Browns' long-term solution? How about Kirk Cousins and Saquon Barkley

The Browns will have plenty of money to spend this offseason, but would that be enough to lure Kirk Cousins away from D.C.? Chuck Cook-USA TODAY Sports

BEREA, Ohio -- There are days when the Cleveland Browns seem light years from being competitive.

As ridiculous as it sounds, though, there is a way to look at the Browns as one offseason away. Yes, that's a tired old refrain in Cleveland, where the football team has been one offseason away for ... oh ... 18 years.

But this offseason, the Browns actually are positioned for dramatic work -- if they want to do it, and have the gumption to do it. They even could do it if the owner wants to retain the same front office and coaching staff -- if they are willing to make a tectonic shift in how players are evaluated.

The Browns at present have $61 million in salary-cap space and are projected to top $100 million in cap space for 2018, according to overthecap.com.

That number will shrink, dramatically, but even if it shrinks by only half, the Browns will have a lot of room to work with in free agency.

Their needs are evident: Another quarterback, another running back to replace Isaiah Crowell, who appears headed to free agency, another receiver (or two), a cornerback and a safety.

Five picks in the first two rounds of the draft will address some of those needs.

But free agency can as well.

Here's how:

1) Sign Kirk Cousins, quarterback from the Washington Redskins.

There are concerns about this. Cousins will demand the kind of money that will make the Terminal Tower tilt. And he'd get it from the Browns. Given the state of the team, the Browns can't afford to skimp.

Cousins also might not make free agency. The Redskins may make him their franchise player, again. Cousins also is seeking an organization he can believe in, where he can win without drama. That doesn't seem to fit Cleveland.

The solution?

Money. It talks, and everything else walks in these situations. Players over and over say this and that about free agency, but as a veteran coach once said, "It's always about the money." The Browns showed that last offseason when they spent freely. This offseason, they are positioned to spend enormous amounts of money on a player like Cousins. If he gets to free agency and the possibility exists he'd consider the Browns, then the Browns need to do it. The team is in that state. They simply need to do it.

Why Cousins?

Needed credibility. He has played, he has played well, he has won, and he has been in playoff games. He's second in the league this season in passing yards with 3,038, and he has 19 touchdowns and six interceptions. His rating of 101.1 is seventh. In terms of Total QBR, he's eighth, between Aaron Rodgers and Russell Wilson.

In his career, he has completed 65.9 percent of his throws, has 91 touchdowns to 48 interceptions and a rating of 95.1.

He's not Tom Brady. He's not Drew Brees. He may not even be Jared Goff. But he's the best option the Browns have heading into this offseason.

What does this say about DeShone Kizer? Nothing. Kizer is improving. If he's good enough and up to the competition, he'll keep the job.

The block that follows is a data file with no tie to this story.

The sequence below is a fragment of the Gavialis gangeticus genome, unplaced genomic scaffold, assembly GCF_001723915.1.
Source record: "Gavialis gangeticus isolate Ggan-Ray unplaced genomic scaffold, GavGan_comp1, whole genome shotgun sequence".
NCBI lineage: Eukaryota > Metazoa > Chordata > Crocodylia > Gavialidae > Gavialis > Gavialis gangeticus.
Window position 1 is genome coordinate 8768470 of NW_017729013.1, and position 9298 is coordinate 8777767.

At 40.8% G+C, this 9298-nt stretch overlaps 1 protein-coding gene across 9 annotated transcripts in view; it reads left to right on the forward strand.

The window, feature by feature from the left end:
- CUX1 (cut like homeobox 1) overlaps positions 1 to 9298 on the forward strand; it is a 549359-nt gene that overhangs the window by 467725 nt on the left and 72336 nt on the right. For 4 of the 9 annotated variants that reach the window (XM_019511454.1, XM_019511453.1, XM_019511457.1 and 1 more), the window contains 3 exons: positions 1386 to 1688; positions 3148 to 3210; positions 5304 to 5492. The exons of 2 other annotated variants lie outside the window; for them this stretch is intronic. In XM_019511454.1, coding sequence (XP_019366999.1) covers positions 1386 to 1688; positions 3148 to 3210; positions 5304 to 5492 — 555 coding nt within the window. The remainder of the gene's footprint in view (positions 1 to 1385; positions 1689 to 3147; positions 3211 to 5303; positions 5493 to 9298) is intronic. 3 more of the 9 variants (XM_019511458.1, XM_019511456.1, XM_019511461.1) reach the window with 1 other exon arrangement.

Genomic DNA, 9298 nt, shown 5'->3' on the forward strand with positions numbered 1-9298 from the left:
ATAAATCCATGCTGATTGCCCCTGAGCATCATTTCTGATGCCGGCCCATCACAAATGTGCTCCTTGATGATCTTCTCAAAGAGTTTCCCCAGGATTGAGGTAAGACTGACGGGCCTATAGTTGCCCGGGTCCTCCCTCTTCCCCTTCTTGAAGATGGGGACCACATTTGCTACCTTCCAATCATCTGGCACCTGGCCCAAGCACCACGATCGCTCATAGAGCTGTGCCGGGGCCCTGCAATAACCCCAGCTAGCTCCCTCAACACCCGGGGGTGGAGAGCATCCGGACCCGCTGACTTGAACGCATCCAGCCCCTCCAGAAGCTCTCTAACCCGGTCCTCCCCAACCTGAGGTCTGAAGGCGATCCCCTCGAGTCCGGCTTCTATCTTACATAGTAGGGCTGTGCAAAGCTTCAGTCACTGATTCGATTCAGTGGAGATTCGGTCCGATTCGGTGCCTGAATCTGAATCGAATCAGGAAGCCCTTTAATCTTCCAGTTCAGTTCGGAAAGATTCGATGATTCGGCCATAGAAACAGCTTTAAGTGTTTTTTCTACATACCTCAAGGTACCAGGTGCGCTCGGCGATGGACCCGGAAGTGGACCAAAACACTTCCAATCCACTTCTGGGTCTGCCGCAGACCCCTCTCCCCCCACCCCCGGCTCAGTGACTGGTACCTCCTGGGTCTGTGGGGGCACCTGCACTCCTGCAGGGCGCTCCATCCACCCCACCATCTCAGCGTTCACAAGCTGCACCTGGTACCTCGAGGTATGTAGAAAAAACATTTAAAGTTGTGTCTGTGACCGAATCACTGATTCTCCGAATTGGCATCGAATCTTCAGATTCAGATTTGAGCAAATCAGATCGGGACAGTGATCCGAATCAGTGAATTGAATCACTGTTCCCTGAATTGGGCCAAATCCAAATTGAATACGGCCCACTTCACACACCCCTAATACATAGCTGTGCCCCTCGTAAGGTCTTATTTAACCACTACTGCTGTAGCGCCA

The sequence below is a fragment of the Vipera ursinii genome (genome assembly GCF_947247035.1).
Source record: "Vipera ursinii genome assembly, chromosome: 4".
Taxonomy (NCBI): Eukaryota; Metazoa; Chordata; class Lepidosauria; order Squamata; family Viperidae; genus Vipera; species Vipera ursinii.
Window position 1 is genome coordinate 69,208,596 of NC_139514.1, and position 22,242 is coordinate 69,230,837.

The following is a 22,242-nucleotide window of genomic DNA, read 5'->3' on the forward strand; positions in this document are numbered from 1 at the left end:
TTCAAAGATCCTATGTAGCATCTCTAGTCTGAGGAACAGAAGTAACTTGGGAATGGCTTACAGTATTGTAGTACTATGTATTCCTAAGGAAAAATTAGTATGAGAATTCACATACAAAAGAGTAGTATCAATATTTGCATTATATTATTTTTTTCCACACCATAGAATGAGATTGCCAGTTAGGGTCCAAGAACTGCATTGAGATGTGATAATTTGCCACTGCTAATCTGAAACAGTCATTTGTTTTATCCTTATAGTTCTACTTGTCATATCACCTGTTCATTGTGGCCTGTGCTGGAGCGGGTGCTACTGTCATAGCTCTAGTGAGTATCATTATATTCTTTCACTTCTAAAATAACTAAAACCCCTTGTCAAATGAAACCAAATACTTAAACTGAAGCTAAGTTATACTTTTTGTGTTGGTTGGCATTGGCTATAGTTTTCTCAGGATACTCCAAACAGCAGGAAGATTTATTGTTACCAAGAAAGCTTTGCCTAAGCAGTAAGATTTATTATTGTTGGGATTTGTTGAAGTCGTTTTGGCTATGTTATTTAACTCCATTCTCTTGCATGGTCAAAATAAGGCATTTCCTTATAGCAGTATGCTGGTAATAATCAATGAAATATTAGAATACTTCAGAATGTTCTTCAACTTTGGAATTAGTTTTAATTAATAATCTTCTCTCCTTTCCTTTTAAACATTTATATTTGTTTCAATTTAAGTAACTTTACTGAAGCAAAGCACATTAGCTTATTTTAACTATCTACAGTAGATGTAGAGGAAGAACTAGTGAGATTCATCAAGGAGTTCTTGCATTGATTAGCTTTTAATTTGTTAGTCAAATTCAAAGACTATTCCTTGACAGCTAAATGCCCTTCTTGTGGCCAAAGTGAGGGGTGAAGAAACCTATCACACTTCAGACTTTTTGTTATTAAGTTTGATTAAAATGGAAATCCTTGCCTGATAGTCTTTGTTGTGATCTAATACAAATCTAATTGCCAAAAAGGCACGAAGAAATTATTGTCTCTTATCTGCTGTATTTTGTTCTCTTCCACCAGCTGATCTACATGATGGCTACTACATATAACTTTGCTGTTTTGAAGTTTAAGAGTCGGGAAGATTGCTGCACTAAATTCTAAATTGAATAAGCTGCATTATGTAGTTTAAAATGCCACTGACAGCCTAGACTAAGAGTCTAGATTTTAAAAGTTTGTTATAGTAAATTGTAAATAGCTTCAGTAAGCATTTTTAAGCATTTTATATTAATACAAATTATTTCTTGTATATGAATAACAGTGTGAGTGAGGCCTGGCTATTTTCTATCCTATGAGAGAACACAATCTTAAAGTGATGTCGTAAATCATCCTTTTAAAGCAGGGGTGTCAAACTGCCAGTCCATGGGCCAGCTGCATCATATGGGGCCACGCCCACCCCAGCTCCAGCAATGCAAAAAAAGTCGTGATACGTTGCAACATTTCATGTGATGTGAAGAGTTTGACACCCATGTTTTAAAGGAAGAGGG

2) Draft Saquon Barkley, Penn State running back.

Isaiah Crowell is more or less gone, though lately with more opportunities, he has been showing the skills he displayed a year ago. If Crowell leaves, the Browns could add a dynamic back in Barkley.

His evaluations will fluctuate as the draft approaches, but the decreased importance of the running back in today's era is silly. Leonard Fournette has helped the Jaguars. Todd Gurley looks good with the Rams. Barkley runs hard, is quick and can catch the ball too. He has averaged more than 5 yards per carry three years in a row.

3) Light a lot of candles that Josh Gordon really is back for good.

Gordon has climbed a mountain to get to this point. His daily struggle now begins. If he's back whole and healthy and even 75 percent of what he was, the Browns have their No. 1 receiver. Time will answer whether he is.

4) Re-sign Terrelle Pryor.

Pryor made a mistake leaving the Browns, a place where he had a spot and was comfortable and where he had a good relationship with the coach. Assuming Hue Jackson is back, Pryor would be more productive in Cleveland than in D.C.

Pryor and Cousins may not have had great success this season, but the two will have a year's experience together, and Pryor is familiar with the Browns' system. The combination of Pryor and Gordon with perhaps Corey Coleman or a drafted player (Calvin Ridley, Courtland Sutton) in the slot (yes, the slot for Coleman) and David Njoku at tight end ... suddenly the Browns seem to have something in the passing game.

5) Draft the right guys.

Get a cornerback. Get a safety. Get a receiver, or two.

More important, forget algorithms, forget projections, forget the fact that a guy looks like a future player even though he couldn't catch in college. Draft football players. Repeat: Draft football players. Make the input of the coaching staff matter more than computer printouts from the second floor. If it takes giving Jackson final say over personnel, then give him final say. Let the football folks make the decisions.

It's not complicated, really.

Line up Cousins at quarterback with Barkley at running back, Gordon, Pryor and a to-be-determined at receiver, and Njoku at tight end with a defense that has shown signs, and 2018 might just be the year of the real turnaround.

Yes, this kind of pie-in-the-sky scenario has been written before. Too many times.

But this scenario might just work.